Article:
Bouncing Back With the BRRRR Method

Bouncing Back with the BRRRR Method by Jen and Zack Reeves

Over the past four years, my husband and I have journeyed from virtually no hope of ever retiring to tripling our net worth and earning enough passive income to nearly cover our monthly expenses. We realized this through strategic real estate investing and credit our current position almost entirely to the Buy, Rehab, Rent, Refinance, Repeat (BRRRR) strategy. I’ll share detailed purchase and rehab numbers, as well as the refinancing strategies we have used along the way.

But first, some background.

Early On: Super Saving Our Way to Zero

I’ve always been a saver. Even from childhood, I would diligently save anything I brought in. This tendency allowed me to buy my first home shortly after my 22nd birthday. After all, real estate always increases in value, right? What better place could I invest my hard-earned dollars?

However, though I was a natural expert at keeping my expenses low and my savings rate high, I had no idea how to invest that money properly. I had an innate distrust of the stock market. Why would I put my money at such risk, when I could earn a guaranteed 4% return in my online savings account? It made more sense to stockpile cash and invest in my home. As long as I maintained it well, my my home would inevitably gain value. Or, so I thought.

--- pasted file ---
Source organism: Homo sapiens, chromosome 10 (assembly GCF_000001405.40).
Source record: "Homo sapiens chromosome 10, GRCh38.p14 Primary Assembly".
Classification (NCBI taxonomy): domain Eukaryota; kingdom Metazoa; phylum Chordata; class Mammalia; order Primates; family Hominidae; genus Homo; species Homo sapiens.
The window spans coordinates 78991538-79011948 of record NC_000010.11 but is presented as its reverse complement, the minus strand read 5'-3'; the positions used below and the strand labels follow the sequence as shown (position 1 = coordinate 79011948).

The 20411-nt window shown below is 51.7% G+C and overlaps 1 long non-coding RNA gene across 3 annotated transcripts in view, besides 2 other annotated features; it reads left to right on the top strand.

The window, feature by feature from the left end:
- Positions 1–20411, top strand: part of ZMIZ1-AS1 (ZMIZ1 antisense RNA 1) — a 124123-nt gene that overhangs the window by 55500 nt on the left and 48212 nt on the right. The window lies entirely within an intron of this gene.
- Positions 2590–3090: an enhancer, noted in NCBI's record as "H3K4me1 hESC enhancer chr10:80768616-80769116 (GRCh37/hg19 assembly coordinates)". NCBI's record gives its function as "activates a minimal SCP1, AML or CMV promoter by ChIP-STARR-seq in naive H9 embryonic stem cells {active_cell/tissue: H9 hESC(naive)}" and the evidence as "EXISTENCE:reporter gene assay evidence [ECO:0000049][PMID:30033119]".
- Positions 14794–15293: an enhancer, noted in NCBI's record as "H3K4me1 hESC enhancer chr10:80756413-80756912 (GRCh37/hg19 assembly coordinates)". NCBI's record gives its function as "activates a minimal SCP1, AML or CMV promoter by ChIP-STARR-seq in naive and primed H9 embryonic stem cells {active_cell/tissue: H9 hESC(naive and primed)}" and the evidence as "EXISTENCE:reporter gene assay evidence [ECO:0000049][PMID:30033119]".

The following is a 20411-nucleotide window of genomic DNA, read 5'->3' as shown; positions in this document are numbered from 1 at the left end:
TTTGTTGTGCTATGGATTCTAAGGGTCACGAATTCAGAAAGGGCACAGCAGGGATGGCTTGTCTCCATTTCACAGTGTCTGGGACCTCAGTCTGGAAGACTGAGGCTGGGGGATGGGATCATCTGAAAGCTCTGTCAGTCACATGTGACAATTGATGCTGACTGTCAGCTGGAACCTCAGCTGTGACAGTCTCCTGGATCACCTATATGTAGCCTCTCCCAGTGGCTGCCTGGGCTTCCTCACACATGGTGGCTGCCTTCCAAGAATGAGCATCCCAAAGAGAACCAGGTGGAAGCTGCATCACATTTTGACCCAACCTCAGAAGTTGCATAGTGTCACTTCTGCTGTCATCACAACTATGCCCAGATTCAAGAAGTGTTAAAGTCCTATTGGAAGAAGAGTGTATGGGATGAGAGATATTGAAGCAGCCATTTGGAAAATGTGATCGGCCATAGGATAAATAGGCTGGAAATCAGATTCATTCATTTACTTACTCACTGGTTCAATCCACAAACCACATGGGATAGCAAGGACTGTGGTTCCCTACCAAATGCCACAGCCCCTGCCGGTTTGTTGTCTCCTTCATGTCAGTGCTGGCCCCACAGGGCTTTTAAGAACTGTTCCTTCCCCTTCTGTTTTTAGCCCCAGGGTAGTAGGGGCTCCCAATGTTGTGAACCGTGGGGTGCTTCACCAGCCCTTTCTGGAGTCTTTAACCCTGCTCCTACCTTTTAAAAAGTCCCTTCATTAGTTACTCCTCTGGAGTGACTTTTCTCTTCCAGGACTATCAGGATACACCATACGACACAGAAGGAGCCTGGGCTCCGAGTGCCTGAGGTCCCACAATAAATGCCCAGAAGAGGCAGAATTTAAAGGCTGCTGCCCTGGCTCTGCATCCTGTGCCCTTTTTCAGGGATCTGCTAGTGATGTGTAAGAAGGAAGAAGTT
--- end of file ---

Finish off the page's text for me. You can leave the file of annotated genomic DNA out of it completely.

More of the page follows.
When the housing market crashed, my husband and I were newly married, each with a home that was now underwater. In both cases, we had purchased homes within our means and had added supposed value through smart improvements. Unfortunately, both of these homes were located in Mansfield, Ohio. Mansfield was not only affected by the nationwide mortgage crisis, but also by the added calamity of losing one of the area’s major employers. The local GM plant shut down during the same timeframe, which was devastating to the local economy.